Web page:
But here you can see the finished base and the circuit. I used green stuff to seal off the switch and the junctions in the body. This helps do a couple things.
First it cements the switch in place so that there is no wiggle room.
Second it holds the connects in place so there's no chance of them coming loose later on.

the base of the HelBrute showing the battery
I've spent a lot of time and effort on the base of this model so I'd like to talk about it. Here you can see the dime battery and holder in the base of it. In order to accommodate the battery I attached a large resin rock formation to the base and then went in with a dremel to bore out a depression. This was a very time consumming process particularly because I had to make sure I was doing it in a sealed room, with a good vacuum to catch the shavings and resin dust. In short, I took over my fathers workshop, stuffed a towel under the door jam, hooked up a vacuum that has a hermetic seal on it and put the hose right next to where I was going to be working and then set up a fan behind me to blow the dust into the vacuum hose. Just to be safer I used gloves, a respirator, a mask sealed with petroleum jelly, and head phones. I felt a little like I was wearing a space suit or something.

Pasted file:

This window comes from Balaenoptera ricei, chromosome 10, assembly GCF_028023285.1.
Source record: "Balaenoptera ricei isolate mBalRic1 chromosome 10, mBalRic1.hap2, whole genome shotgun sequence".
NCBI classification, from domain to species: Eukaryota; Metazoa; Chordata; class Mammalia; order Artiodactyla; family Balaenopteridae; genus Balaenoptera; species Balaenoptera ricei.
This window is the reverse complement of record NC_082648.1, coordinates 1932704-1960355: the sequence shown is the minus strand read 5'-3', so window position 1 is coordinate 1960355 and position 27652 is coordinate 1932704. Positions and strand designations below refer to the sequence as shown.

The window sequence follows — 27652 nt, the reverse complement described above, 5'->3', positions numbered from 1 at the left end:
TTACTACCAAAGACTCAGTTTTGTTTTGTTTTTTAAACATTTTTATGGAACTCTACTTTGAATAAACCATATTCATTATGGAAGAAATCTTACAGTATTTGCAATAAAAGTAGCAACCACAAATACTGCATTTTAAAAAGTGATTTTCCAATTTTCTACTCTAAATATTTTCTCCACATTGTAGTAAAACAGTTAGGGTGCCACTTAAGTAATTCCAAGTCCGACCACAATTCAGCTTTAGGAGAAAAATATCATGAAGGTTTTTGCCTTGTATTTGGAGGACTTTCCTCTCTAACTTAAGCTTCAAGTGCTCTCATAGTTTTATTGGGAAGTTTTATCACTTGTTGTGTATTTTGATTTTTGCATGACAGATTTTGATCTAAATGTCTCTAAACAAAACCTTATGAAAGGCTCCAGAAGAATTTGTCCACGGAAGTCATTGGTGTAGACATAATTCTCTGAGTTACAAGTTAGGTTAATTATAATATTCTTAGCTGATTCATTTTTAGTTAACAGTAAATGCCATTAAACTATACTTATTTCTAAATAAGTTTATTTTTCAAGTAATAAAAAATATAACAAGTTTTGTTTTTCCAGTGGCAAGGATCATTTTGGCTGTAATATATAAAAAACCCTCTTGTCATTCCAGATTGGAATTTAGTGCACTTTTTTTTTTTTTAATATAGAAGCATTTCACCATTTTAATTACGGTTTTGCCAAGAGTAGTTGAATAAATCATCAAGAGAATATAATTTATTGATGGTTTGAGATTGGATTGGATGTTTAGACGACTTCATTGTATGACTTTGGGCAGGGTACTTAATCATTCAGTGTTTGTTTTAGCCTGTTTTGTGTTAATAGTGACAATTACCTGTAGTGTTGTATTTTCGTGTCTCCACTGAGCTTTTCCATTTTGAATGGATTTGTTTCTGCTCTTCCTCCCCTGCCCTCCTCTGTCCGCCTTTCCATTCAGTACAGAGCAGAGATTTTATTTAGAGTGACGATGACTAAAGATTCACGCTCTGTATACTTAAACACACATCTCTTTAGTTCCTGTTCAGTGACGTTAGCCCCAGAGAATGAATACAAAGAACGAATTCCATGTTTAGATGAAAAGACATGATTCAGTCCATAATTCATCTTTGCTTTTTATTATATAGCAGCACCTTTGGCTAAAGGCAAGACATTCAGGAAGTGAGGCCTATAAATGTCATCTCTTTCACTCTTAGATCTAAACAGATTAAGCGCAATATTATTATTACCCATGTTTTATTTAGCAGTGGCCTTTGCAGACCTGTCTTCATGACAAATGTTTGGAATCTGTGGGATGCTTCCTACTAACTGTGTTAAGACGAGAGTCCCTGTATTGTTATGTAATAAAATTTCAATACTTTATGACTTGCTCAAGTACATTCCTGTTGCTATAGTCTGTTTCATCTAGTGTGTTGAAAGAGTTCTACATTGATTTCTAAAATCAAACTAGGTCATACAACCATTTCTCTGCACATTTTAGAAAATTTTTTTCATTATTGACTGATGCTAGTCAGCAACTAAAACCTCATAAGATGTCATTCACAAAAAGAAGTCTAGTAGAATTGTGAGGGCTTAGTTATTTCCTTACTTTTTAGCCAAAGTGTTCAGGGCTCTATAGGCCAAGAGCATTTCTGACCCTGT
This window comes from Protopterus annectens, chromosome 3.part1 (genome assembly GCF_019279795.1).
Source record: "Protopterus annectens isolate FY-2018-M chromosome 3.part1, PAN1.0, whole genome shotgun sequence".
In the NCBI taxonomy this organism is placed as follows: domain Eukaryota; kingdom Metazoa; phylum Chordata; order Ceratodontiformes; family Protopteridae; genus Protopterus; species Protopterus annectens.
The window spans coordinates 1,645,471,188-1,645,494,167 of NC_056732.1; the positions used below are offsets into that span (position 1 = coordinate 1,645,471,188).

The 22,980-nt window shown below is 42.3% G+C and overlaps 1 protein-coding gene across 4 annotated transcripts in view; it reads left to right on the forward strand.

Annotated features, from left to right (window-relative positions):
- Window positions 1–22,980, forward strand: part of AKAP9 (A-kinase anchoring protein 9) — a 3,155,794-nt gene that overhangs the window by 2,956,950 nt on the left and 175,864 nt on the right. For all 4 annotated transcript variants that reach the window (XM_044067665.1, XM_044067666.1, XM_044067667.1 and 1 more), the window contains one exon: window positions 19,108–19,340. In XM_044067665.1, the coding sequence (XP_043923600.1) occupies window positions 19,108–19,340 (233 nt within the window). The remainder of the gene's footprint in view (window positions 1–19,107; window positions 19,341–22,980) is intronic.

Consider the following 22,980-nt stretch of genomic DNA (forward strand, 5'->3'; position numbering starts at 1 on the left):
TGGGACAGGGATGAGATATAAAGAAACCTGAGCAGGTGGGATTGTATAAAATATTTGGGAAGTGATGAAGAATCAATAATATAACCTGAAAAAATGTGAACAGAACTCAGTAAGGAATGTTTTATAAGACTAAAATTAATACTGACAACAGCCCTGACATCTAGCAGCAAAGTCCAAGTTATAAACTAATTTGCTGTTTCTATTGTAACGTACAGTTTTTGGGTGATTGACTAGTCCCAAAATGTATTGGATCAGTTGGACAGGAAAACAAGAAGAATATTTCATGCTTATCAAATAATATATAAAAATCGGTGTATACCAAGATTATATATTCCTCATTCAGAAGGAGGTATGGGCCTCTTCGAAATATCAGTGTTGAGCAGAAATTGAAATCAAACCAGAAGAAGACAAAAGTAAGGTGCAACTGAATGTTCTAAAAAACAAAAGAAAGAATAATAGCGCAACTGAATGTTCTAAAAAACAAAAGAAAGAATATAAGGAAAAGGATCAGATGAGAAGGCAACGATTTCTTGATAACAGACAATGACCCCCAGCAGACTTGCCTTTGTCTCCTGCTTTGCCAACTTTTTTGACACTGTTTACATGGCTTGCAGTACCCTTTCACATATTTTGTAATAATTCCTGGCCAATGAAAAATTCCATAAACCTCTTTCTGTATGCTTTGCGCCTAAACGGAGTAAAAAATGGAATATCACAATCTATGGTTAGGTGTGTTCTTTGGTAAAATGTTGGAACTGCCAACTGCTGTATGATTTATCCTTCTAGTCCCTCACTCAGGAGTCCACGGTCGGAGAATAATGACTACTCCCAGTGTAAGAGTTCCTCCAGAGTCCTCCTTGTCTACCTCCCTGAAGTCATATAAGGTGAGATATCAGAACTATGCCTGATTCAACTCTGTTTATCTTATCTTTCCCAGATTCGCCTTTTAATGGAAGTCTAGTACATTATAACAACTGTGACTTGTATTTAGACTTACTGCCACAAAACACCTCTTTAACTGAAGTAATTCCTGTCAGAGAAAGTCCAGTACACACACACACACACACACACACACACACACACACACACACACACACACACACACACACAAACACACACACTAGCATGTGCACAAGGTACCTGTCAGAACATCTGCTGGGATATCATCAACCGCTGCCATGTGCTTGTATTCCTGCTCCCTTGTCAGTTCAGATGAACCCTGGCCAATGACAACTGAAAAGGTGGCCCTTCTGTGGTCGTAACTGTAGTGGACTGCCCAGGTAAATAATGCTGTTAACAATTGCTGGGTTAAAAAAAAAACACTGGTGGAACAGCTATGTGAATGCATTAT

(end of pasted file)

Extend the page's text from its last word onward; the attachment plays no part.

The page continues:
the base of the HelBrute showing the built up rock face with green stuff.

In order to mount the HelBrute on the base I had to build up the rock face with some flater ares for it to stand on. So I used some of the rock facings I've made with extra green stuff over the last few months and attacked them to the resin rock with super glue. Then I went in with plumbers putty and filled in any spaces between  the resin rock and the green stuff rock facings. Once the putty dried I went in with green stuff and put down a layer. I then took several rocks and textured the green stuff with them. Over all I like how it turned out.